"The Industry [Islip] also agrees to indemnify and hold harmless the Railroad Company for loss, damage, or injury from any act or omission of the Industry, its employees or agents, or any one not a party to this agreement using said side track and switch connection, their employees or agents, to the person or property of the parties hereto and their employees, and to the person or property of any other person or corporation, while on or about said side track and switch connection; and if any claim or liability other than from fire shall arise from the joint or concurring negligence of both parties hereto, or the joint or concurring negligence of any one not a party to this agreement using said side track and switch connection and the Railroad Company, it shall be borne equally by the Industry and the Railroad Company."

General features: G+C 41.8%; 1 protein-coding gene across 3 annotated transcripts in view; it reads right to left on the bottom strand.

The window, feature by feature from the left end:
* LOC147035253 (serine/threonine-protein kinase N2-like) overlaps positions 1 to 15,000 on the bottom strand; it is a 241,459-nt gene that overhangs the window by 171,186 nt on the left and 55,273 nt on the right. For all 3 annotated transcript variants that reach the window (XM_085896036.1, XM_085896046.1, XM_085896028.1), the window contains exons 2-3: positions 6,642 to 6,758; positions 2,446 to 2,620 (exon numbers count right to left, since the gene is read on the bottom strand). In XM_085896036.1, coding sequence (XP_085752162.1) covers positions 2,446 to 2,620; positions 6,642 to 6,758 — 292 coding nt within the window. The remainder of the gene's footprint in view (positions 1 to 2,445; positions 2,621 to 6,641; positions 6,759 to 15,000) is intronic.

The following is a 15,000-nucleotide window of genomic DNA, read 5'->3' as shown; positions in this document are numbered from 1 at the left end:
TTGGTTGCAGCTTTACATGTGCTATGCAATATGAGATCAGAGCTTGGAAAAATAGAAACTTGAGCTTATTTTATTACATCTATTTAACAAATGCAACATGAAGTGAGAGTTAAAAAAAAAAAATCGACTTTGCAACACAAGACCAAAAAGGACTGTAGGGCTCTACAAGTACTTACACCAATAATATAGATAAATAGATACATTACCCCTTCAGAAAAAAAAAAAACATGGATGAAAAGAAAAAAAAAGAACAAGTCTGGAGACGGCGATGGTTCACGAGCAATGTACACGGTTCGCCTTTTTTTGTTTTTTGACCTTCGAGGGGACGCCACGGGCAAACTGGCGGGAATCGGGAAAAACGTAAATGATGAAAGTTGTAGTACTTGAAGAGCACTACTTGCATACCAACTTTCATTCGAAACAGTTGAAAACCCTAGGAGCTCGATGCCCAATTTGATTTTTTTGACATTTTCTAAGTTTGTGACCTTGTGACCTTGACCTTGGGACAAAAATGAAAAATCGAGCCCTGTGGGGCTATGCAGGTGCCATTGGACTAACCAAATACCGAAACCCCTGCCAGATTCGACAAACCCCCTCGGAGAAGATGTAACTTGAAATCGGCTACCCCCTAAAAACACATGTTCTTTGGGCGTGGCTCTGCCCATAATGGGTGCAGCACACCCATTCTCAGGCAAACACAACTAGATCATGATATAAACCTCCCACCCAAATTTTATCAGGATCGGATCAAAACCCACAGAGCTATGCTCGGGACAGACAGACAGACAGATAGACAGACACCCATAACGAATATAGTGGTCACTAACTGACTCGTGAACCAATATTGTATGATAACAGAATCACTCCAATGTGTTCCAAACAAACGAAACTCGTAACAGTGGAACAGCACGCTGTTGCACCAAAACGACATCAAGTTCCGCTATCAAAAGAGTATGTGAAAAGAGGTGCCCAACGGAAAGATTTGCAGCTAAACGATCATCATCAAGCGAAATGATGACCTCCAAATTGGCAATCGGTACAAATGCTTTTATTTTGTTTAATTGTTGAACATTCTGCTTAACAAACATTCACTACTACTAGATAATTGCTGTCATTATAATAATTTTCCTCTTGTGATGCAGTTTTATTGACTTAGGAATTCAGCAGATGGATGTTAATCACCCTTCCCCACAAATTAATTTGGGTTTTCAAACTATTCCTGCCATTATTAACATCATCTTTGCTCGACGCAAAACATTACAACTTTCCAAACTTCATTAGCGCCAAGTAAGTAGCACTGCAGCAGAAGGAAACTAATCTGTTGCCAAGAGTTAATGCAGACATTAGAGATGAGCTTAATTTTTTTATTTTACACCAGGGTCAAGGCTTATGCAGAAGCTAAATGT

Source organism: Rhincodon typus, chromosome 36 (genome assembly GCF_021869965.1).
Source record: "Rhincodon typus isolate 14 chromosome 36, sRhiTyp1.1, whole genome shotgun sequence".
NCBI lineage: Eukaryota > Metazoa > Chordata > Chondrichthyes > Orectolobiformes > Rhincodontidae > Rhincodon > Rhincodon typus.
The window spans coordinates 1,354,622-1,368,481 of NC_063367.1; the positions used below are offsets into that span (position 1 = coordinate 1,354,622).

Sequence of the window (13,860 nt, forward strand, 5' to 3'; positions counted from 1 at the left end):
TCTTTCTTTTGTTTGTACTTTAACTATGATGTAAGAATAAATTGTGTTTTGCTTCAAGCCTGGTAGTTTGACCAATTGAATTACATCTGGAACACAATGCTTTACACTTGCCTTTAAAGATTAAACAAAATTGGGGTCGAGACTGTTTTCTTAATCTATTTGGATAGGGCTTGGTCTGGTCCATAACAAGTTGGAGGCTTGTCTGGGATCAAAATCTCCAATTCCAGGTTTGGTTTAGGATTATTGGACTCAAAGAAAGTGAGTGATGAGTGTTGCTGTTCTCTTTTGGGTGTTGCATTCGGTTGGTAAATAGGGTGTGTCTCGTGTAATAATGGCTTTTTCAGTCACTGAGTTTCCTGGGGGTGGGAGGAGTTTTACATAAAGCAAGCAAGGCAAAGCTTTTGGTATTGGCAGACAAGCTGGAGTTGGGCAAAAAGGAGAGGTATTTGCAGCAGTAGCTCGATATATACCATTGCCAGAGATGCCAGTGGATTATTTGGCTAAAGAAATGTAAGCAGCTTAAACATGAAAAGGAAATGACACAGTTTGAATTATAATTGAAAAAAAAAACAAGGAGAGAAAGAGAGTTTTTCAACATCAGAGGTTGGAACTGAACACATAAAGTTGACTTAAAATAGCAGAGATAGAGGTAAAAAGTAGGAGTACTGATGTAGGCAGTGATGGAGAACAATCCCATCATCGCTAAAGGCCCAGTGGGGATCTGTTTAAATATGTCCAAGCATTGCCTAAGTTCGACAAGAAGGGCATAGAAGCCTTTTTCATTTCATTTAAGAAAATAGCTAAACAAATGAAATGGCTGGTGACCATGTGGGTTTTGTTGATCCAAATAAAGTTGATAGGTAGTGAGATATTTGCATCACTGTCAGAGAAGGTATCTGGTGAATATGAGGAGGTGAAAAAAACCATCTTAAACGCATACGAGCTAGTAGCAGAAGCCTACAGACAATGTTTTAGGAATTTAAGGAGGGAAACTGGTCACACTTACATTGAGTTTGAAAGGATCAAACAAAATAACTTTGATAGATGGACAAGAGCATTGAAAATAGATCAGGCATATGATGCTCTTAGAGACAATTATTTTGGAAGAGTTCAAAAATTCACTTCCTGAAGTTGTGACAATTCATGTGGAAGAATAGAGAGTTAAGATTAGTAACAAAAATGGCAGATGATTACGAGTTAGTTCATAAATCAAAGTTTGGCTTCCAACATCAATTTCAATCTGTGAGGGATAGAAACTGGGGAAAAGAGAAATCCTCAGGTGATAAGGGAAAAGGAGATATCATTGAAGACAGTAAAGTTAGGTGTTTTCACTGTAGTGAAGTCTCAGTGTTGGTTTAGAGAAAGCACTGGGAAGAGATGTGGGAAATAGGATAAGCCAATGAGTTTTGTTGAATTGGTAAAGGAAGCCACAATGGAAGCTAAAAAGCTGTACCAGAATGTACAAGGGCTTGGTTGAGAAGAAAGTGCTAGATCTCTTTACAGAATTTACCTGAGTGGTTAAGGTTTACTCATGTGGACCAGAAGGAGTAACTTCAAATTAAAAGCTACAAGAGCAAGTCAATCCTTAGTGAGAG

The Railroad objects to the action of the judge in submitting the issue of a possible concurrent negligence to the jury. But it was not error to instruct the jury that there was concurrent negligence if the Railroad's negligence in laying the track concurred with Islip's later acts of negligence in producing the injury. The Railroad argues that its manner of laying the track, even if it constituted "negligence" under the F.E. L.A., could not constitute "negligence" within the meaning of the contract. But the parties to the contract are held to have known of the existence of the federal statute at the time they executed their agreement, and we would surely have to torture its clear words to find they intended in cases such as this that the Railroad's "negligence" to its employee was to be determined under the federal statute for one judgment and under the common law for the other.